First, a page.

Recently, I went through a rather large realization. I was unhappy! How could I be unhappy traveling the world with my husband? As any good daughter does, I went to my mother with questions. Why am I unhappy? Should I come back home and give up? However, unlike most mothers, my mom didn’t just give me simply life advice or the answer she wanted. She gave me life advice as someone who’s been in management for quite a long time.

She told me that everything was a cost-benefit analysis. (After telling me that she would love me to come home but knew that I wouldn’t like it.) She said that I have to think about the costs and what I get from them. Only then can I decide what’s best, just like in business. Sure, I missed being around family and didn’t have many friends due to constant travel. However, I traveled all the time! Not to mention I was saving good money not living in a big city in the States.

It’s Goes Further

After a bit of thinking, I knew she was right. I was going to stay and be happy. I looked at my life and decided I wanted to look at the positives and continue to grow while I was over here. However, that’s a story for another time. This lesson/thought/post is about looking at the cost versus looking at the reward in life and in a few key hot topics.

A few weeks after the conversation with my mom, I was talking to a different family member when the environment came up. Now, I’m the type of person that cares about the environment quite a bit. Much like a boy scout, I’m a “leave no trace” type of person. As such, I am flexitarian (eat less meat, cause, hey, I’m still southern), avoid single-use plastic, and do that I can to reduce my impact on the world. I think climate change is real and something we’ve done to the Earth.

On the other hand, said a family member doesn’t think as I do. They’re the type of person that thinks the world gets hotter and colder and there’s nothing that we can do about it. While they might try to reduce some trash, they could care less about carbon, red meat, or what’s happening to the trees.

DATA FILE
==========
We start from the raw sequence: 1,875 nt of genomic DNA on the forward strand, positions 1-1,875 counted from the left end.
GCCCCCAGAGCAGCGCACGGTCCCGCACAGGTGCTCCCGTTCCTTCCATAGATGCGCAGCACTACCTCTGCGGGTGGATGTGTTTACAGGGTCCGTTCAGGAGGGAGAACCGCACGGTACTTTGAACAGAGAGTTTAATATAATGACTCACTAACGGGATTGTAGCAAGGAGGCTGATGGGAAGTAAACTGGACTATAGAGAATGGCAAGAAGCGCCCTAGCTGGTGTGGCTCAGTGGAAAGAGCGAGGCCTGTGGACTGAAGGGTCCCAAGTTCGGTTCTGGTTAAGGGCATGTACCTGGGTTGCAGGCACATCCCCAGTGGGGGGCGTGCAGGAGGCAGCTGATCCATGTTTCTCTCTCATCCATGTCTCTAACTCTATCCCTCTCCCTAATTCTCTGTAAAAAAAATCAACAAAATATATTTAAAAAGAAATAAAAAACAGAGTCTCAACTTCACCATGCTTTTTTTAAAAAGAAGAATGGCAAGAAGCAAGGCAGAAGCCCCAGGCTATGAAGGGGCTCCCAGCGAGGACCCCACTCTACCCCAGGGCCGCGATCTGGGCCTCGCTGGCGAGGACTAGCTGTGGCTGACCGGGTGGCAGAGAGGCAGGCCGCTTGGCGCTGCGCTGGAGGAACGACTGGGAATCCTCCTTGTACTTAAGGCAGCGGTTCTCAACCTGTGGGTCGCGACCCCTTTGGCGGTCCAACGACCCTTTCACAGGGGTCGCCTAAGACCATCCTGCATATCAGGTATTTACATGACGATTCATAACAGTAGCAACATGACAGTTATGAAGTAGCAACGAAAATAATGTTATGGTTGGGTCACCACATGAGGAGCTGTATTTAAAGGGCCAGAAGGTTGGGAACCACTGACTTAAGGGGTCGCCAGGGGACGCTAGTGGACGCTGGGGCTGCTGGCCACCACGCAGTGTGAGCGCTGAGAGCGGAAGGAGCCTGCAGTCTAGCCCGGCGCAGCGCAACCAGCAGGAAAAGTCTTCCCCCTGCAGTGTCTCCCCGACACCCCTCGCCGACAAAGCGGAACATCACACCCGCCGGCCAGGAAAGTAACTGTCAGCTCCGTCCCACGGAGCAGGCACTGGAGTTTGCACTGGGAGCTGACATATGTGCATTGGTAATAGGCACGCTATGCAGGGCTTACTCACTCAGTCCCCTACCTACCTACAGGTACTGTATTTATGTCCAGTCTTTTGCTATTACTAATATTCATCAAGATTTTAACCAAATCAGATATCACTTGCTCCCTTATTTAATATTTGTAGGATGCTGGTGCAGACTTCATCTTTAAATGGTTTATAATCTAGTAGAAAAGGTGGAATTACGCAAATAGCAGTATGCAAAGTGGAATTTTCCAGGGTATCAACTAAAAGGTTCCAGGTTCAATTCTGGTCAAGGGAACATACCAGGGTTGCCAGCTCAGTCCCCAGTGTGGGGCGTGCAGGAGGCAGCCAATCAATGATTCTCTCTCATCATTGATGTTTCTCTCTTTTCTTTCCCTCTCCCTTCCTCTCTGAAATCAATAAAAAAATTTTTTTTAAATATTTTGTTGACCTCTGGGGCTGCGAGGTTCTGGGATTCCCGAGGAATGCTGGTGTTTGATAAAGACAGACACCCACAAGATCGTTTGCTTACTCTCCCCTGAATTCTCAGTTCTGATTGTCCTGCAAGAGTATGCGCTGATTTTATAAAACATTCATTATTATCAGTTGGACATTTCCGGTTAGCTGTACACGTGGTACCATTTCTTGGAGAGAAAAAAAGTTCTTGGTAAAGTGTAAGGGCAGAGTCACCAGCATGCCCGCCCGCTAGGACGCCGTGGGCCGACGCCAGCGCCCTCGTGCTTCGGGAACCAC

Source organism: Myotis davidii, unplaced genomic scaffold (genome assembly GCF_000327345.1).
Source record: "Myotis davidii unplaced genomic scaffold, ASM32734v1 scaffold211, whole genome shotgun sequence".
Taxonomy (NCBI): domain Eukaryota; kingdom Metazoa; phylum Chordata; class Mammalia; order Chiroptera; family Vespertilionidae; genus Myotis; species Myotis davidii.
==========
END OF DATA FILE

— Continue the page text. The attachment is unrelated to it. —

What Does That Have to do With Anything?

After debating for awhile, I remembered what my mom told me. It was then that I asked what would be harmed if they used less plastic, ate less meat, and used less energy. The response? Nothing. Sure, eating less meat might be awful for a professed “carnivore.” However, it would help not only the environment but their health as well. Using less plastic would clean the ocean at the cost of a reusable bottle.

While not everything is quite as simple as this, my family member ended up agreeing with me. It taught me something important. We’re often so focused on doing X because it helps our X belief that we never stop to think about taking a different approach.

Sometimes The “Right” Thing Can Happen for a Different Reason

It can be hard to remember that each person we fight with truly believes what they are fighting for is the right thing. That’s what can make fighting to change a belief so hard. Rather than focus on beliefs, it’s important to focus on how we can work to achieve what we both want. This is a compromise; however, compromise is a hard thing to start. Rather than start by saying, let’s meet in the middle, start by saying “what will doing what they want hurt and what could it help?” Then let them do the same to you. Sure, you won’t like everything you get, but a 100% win is never a good starting point.